It is fairly clear that Apple’s position on encryption in their standoff with the FBI is rooted in the expectation that consumers will respond favorably to a “defense” of their privacy. Less clear is what imagery the State hopes to project of itself. Rather than fulfilling its role as the protector of capital and its accumulation by oligopolies, the state would seem to be seeking to undermine the security of devices indispensable to daily life for those who can afford iPhones, a group that includes businesspersons who use their phones in their service to capital. There can be no doubting that the state intends to use their hack into iPhones for surveillance of dissident movements and not for the undermining of the security of the circuits of capital. But if critics of the FBI’s actions are to believed, the creation of a means of hacking completely locked iPhones could be a means for non-state actors to hack iPhones. The information on these personal devices could be used to infiltrate corporate computer systems for the purposes of financial fraud. Of course, even the potential for fraud would not be large enough to cause investors to leave the financial markets en masse, a fact the State would seem to implicitly recognize, judging by the acts of the FBI. Yet we are still faced with the point that the state is undermining the circulation of capital, both by creating the possibility of more breaches of personal devices and thereby non-personal systems, and by engaging Apple in a public debate that in the end might damage Apple’s brand if they lose to the FBI, reducing their sales and their role in the circulation of capital globally through their subsidiaries.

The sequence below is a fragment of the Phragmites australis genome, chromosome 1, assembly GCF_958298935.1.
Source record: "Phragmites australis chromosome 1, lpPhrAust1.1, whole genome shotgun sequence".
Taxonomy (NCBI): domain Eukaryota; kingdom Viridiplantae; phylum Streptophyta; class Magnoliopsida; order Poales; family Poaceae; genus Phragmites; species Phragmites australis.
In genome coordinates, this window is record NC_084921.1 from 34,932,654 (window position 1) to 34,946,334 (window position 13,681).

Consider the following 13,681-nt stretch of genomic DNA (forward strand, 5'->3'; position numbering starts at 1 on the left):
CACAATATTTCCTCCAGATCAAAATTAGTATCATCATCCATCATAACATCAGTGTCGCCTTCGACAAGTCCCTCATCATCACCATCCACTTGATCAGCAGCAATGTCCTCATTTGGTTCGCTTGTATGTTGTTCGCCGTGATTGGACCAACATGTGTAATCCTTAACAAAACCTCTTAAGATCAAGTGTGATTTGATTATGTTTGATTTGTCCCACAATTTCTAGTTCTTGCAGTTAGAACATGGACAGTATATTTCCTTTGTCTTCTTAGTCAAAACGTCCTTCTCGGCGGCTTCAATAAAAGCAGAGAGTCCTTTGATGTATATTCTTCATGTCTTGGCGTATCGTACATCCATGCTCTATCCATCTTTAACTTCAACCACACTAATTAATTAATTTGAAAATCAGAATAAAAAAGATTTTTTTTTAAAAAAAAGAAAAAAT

The Apple/FBI standoff has revealed the contradictions in the role of the State to be increasingly destabilizing. The State functions to protect the mobilization of capital and the enforcement of property rights, and yet, seeks to undertake actions that could indeed undercut the movement of capital in order to more generally protect circulation of capital for the long term. Althusser noted that the Russian revolution was presaged by a configuration of contradictions so numerous that rupture was overdetermined. Add the Apple/FBI standoff to the growing list of contradictions at the heart of the American state.